To be fair, the rebranding exercise in this case was also necessitated due to Facebook becoming a Social Media conglomerate through the acquisition of Instagram and WhatsApp.
As Mark Zuckerberg himself put it: “I think that there was just a lot of confusion and awkwardness about having the company brand be also the brand of one of the social media apps…. it’s helpful for people to have a relationship with a company that is different from the relationship with any specific one of the products; that can kind of supersede all of that.”
Meta thus serves the dual purpose of not just conveying the larger vision of company but also tying up all businesses neatly under a well-defined corporate identity while ensuring that isolated issues with individual platforms (e.g. controversies around Facebook) don’t cast a negative shadow on the overall corporate image.
Red flag reasons for rebranding
Sometimes, brands go in for rebranding for wrong reasons. If any of these ‘red flag’ reasons seem to drive the rebranding project, the marketing team probably needs to pause and reflect.
When the brand is losing relevance: sometimes, rebranding is seen as a way to refresh and rejuvenate a brand which is losing market share or whose revenues are declining. It’s a move born out of desperation. Rather than investing precious organizational time and money in rebranding, it’s wiser to understand the root cause of the brand’s stagnation / decline and work on it. Rebranding exercises in such cases may not be enough to significantly move the business needle.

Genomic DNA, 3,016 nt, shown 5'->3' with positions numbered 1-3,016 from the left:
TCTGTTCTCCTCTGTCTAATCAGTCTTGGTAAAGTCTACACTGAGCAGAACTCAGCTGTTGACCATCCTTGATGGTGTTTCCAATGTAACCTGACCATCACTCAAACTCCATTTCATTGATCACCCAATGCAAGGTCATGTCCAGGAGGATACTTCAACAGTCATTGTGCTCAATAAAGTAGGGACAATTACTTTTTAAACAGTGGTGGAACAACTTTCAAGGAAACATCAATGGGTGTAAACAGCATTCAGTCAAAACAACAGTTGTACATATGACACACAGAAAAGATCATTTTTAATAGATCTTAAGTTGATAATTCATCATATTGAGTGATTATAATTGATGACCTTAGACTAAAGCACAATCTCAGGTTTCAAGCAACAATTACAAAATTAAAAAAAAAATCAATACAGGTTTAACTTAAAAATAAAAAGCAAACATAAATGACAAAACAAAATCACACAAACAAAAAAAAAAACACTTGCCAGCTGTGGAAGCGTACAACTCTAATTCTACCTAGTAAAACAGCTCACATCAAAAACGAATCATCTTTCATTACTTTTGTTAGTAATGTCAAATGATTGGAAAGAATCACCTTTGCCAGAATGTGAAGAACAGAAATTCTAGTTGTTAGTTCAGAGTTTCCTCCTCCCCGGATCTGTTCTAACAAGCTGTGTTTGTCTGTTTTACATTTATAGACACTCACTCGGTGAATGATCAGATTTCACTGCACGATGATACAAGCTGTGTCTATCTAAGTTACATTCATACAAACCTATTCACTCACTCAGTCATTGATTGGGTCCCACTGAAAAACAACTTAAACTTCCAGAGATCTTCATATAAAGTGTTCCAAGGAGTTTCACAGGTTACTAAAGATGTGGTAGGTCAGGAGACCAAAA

E.g. Snapdeal committed to a Rs 200 Cr rebranding exercise in 2016 (Unbox Zindagi), which was an attempt at revamping a brand that was facing stiff competitive heat from the likes of Amazon, Flipkart and Myntra. With a lopsided focus on cosmetic changes (with a high decibel above-the-line campaign involving a mega-celebrity Aamir Khan) without much change in intrinsic strategy (catalogue width, tech experience, support etc.), the rebranding on its own didn’t seem to achieve much for the brand.
Stature signalling – sometimes a rebrand is done simply to signal that a brand “has arrived.” This often happens immediately after a funding round when the brand is flush with cash. More so if the brand is a newbie competing in a category with strong contenders.